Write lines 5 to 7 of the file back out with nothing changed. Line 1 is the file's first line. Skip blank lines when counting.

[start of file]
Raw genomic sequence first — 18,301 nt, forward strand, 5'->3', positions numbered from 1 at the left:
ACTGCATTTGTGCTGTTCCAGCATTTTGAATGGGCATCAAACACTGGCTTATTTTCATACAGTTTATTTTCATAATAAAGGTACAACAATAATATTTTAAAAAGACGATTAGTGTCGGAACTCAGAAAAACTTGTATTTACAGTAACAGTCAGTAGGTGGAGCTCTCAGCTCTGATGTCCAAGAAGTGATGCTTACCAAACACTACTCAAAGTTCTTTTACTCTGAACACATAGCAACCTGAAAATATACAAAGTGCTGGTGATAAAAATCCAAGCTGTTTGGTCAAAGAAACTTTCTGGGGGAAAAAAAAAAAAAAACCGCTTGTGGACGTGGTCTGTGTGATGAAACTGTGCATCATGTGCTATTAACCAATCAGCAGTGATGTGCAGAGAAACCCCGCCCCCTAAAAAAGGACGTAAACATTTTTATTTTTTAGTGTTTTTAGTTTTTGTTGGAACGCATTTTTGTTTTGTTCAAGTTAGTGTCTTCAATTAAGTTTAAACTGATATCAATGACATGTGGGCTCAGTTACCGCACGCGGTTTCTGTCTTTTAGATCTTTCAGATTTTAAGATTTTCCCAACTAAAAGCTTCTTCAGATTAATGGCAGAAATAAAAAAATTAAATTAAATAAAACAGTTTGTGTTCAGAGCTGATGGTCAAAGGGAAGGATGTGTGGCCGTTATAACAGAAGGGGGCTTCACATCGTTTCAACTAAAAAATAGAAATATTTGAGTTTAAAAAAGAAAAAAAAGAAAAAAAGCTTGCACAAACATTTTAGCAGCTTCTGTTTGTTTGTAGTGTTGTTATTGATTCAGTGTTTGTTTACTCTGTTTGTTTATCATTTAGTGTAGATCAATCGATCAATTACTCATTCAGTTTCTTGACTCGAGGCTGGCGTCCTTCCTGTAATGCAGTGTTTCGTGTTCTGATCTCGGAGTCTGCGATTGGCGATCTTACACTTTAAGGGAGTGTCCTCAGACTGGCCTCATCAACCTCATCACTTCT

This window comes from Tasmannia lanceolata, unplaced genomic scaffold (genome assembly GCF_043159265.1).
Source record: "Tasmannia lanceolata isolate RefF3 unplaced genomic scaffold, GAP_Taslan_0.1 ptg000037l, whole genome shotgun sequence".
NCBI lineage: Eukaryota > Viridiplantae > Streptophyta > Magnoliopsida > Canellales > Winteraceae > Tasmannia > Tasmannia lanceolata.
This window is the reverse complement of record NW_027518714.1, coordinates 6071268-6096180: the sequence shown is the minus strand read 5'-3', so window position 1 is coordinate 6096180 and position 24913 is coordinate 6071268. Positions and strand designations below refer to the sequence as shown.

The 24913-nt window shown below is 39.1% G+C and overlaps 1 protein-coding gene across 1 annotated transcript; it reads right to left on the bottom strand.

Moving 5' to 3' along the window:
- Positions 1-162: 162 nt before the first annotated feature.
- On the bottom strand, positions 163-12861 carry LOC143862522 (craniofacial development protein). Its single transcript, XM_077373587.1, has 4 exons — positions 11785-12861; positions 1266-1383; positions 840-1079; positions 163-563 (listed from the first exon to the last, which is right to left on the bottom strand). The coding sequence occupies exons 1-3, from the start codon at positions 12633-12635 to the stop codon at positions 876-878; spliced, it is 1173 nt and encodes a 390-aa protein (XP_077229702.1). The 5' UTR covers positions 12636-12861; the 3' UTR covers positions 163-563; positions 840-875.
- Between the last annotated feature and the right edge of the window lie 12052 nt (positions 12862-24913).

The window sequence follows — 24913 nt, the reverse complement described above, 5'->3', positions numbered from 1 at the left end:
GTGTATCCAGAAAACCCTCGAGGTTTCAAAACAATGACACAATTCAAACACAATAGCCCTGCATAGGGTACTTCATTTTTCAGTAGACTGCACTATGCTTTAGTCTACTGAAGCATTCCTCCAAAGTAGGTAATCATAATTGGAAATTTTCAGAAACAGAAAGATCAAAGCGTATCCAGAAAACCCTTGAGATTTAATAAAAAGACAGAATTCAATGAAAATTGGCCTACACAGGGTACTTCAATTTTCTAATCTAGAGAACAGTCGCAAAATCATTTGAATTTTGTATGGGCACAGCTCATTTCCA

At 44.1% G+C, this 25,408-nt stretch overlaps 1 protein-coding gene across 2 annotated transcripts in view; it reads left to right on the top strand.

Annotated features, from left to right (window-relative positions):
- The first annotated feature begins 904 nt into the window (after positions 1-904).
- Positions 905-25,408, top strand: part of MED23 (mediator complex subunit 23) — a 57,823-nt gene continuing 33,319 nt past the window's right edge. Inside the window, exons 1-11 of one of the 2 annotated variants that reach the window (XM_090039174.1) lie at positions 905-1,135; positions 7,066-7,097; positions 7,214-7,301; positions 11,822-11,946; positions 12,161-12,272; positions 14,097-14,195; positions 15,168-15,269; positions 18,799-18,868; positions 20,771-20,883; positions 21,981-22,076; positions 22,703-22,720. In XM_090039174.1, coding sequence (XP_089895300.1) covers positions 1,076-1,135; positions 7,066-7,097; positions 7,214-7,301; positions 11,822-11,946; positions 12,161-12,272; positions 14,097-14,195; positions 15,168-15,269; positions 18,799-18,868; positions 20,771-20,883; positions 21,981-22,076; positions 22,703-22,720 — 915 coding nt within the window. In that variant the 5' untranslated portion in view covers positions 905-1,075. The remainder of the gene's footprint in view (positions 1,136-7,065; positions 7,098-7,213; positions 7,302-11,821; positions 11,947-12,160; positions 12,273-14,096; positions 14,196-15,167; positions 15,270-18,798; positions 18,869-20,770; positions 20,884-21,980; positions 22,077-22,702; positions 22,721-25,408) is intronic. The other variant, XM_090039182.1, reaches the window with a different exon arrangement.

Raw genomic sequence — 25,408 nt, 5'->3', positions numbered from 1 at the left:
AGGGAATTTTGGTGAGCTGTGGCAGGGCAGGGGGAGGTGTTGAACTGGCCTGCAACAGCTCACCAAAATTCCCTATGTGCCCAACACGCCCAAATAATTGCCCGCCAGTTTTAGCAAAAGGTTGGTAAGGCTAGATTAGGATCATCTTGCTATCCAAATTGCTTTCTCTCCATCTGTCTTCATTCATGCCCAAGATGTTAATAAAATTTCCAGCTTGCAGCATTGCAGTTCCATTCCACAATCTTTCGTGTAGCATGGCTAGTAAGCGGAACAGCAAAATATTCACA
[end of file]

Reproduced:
NCBI lineage: Eukaryota > Viridiplantae > Streptophyta > Magnoliopsida > Canellales > Winteraceae > Tasmannia > Tasmannia lanceolata.
This window is the reverse complement of record NW_027518714.1, coordinates 6071268-6096180: the sequence shown is the minus strand read 5'-3', so window position 1 is coordinate 6096180 and position 24913 is coordinate 6071268. Positions and strand designations below refer to the sequence as shown.

The 24913-nt window shown below is 39.1% G+C and overlaps 1 protein-coding gene across 1 annotated transcript; it reads right to left on the bottom strand.